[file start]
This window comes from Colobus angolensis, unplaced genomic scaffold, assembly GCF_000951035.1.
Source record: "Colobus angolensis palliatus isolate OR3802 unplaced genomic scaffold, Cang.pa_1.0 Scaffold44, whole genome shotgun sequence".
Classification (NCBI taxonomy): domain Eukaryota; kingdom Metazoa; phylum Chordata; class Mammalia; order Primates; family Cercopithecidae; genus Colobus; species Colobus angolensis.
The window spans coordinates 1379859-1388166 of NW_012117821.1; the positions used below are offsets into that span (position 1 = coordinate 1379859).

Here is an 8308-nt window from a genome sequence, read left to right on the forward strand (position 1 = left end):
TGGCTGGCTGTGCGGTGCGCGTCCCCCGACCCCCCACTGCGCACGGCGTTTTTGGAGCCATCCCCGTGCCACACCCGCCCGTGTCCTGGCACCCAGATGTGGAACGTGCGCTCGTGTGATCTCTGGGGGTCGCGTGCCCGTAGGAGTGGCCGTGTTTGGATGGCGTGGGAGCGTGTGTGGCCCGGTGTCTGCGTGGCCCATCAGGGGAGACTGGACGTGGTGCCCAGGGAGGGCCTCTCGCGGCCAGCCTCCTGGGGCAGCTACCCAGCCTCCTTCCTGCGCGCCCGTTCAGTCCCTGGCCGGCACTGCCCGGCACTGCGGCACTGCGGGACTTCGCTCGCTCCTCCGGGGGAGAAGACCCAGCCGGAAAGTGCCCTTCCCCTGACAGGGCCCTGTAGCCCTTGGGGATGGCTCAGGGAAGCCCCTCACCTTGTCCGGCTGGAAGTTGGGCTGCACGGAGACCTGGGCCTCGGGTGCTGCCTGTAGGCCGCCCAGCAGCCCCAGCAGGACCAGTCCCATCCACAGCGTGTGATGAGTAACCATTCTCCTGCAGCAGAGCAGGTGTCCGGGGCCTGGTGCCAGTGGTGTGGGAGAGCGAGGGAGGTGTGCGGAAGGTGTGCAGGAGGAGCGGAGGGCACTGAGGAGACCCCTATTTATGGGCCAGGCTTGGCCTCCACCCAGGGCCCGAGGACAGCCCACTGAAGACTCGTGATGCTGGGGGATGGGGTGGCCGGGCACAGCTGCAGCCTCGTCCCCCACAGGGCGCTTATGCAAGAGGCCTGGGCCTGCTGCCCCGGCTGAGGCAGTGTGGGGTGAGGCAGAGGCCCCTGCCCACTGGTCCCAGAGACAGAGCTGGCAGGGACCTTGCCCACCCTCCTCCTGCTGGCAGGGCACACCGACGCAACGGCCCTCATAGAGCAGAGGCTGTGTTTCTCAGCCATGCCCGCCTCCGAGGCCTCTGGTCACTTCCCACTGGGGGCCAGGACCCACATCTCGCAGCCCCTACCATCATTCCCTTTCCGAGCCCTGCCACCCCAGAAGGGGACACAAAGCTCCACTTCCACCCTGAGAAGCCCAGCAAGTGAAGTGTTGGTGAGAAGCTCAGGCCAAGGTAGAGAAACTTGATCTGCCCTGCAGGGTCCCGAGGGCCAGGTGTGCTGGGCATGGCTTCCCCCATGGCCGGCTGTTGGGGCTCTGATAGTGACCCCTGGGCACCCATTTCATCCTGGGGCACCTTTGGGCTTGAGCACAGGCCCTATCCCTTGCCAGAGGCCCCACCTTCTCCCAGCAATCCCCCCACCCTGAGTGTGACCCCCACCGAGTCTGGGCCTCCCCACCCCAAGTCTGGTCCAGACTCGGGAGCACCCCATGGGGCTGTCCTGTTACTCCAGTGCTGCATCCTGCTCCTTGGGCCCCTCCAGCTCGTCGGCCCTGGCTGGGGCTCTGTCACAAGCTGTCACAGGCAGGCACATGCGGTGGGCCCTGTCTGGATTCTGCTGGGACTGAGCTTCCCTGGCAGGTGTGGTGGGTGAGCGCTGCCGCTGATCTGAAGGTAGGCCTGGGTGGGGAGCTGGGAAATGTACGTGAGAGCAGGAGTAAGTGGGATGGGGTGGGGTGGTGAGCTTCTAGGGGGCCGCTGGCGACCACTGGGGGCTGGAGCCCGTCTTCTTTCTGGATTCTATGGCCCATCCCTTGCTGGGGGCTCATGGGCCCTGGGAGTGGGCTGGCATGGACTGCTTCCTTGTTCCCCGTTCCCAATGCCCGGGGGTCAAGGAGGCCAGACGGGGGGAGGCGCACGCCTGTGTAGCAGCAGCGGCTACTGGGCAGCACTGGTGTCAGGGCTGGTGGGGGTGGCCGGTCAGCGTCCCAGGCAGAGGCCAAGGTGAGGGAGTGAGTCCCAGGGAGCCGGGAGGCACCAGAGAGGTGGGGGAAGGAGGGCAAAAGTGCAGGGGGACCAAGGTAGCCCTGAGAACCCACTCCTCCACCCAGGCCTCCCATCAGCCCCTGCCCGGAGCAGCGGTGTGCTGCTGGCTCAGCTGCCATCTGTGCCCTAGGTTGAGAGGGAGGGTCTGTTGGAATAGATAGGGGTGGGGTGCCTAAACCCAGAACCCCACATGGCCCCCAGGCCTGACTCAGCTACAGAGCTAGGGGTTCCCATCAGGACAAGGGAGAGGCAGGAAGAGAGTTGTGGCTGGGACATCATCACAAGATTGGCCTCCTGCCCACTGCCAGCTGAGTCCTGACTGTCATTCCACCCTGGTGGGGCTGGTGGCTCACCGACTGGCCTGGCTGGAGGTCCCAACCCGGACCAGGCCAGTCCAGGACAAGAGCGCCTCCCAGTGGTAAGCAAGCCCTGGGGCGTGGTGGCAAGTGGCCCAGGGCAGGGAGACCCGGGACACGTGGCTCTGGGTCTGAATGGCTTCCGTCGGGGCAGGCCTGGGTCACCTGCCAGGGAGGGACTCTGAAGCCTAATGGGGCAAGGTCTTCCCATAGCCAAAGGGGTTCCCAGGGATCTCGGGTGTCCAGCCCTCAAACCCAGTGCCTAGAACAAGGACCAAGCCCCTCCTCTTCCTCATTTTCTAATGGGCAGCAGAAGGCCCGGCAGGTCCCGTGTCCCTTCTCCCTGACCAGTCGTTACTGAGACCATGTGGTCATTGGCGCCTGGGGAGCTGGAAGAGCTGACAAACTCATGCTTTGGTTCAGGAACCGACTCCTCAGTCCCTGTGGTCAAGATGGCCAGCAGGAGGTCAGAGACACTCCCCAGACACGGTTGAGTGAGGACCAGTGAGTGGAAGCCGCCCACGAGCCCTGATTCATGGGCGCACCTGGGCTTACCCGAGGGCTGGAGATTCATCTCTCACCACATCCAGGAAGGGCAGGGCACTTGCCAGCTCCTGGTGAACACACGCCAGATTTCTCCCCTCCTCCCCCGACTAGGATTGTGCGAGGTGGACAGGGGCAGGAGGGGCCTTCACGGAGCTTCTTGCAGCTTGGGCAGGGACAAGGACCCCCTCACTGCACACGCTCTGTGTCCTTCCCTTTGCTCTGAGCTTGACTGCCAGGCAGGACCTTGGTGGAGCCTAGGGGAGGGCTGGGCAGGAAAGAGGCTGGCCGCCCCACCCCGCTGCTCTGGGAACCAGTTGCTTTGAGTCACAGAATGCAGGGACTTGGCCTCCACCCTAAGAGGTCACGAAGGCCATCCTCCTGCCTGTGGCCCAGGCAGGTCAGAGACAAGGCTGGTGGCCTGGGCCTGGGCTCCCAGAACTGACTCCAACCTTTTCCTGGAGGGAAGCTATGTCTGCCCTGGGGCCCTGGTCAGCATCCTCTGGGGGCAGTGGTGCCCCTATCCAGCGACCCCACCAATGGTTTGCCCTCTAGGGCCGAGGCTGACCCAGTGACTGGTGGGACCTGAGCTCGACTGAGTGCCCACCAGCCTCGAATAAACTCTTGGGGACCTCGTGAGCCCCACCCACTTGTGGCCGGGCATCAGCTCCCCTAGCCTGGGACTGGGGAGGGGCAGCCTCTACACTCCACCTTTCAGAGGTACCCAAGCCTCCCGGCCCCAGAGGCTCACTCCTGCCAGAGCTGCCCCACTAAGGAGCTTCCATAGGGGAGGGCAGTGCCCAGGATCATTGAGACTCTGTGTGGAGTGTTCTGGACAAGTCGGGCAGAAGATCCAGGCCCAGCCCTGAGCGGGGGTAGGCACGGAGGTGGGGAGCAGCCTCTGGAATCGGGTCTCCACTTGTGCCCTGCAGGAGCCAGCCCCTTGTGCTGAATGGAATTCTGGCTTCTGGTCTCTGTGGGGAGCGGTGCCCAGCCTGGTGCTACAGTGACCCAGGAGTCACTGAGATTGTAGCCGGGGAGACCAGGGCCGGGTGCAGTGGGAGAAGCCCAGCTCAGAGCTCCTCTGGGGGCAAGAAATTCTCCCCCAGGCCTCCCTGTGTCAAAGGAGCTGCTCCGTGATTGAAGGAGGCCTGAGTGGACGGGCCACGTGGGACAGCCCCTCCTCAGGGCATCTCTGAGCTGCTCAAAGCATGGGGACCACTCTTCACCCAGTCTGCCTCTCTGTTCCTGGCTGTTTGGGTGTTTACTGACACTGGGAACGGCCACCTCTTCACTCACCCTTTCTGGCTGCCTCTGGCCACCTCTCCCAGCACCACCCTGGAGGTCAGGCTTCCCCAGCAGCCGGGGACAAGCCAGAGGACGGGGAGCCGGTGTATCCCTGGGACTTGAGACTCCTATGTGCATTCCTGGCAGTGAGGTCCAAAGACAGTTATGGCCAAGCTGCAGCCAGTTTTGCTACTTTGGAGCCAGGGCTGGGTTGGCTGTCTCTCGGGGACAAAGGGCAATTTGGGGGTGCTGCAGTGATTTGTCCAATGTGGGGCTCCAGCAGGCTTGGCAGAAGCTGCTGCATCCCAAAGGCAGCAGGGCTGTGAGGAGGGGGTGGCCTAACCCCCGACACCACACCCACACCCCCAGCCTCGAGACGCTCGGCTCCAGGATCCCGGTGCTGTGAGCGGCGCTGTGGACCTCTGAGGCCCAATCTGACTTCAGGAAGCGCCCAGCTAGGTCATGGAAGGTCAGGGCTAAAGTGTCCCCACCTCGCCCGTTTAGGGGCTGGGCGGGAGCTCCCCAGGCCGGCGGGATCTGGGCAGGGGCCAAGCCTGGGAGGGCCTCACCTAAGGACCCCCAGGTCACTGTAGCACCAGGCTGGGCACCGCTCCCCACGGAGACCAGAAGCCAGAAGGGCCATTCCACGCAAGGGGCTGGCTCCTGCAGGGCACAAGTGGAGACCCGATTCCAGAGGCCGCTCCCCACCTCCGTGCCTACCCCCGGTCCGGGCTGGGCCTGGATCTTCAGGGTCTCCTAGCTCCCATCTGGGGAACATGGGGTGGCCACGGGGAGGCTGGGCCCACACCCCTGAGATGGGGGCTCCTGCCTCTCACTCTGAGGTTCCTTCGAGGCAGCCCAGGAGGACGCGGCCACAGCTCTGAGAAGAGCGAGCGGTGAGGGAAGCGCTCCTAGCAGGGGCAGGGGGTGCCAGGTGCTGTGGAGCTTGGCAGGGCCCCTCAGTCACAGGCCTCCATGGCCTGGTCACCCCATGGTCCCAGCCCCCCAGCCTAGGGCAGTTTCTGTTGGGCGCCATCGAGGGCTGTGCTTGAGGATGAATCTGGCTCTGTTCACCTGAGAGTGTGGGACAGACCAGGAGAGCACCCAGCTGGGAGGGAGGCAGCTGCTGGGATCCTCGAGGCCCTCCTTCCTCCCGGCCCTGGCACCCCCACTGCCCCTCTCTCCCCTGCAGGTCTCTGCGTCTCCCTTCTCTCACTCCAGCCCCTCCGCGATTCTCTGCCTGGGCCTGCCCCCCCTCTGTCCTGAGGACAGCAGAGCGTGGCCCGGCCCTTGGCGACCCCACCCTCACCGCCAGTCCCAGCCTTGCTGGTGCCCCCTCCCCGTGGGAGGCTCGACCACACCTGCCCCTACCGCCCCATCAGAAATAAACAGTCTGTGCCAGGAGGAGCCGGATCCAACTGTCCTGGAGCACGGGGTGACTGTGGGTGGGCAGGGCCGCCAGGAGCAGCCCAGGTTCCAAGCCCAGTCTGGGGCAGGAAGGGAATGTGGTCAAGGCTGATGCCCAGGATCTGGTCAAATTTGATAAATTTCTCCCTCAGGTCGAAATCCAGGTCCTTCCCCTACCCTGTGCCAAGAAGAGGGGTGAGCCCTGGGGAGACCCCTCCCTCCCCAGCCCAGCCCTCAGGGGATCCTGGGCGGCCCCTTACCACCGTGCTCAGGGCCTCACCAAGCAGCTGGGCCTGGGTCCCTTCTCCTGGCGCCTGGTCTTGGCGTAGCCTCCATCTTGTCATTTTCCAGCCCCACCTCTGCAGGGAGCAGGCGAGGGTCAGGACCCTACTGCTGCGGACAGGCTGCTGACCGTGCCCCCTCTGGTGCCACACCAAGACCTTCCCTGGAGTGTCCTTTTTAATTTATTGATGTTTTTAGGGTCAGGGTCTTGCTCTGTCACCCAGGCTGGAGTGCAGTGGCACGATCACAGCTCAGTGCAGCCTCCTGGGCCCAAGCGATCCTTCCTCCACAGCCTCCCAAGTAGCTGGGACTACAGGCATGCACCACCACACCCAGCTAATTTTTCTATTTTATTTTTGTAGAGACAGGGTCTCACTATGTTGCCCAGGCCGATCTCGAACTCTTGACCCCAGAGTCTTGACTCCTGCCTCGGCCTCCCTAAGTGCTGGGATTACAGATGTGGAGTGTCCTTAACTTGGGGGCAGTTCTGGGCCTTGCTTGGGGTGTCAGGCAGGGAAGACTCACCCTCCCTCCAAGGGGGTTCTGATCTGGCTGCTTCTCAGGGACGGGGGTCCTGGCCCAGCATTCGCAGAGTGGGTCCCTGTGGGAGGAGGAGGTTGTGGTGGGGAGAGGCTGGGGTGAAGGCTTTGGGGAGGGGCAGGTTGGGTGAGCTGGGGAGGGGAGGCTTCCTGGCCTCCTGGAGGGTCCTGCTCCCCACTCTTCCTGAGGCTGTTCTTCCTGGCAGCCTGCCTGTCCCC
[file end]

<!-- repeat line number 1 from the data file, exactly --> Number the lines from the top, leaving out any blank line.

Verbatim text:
This window comes from Colobus angolensis, unplaced genomic scaffold, assembly GCF_000951035.1.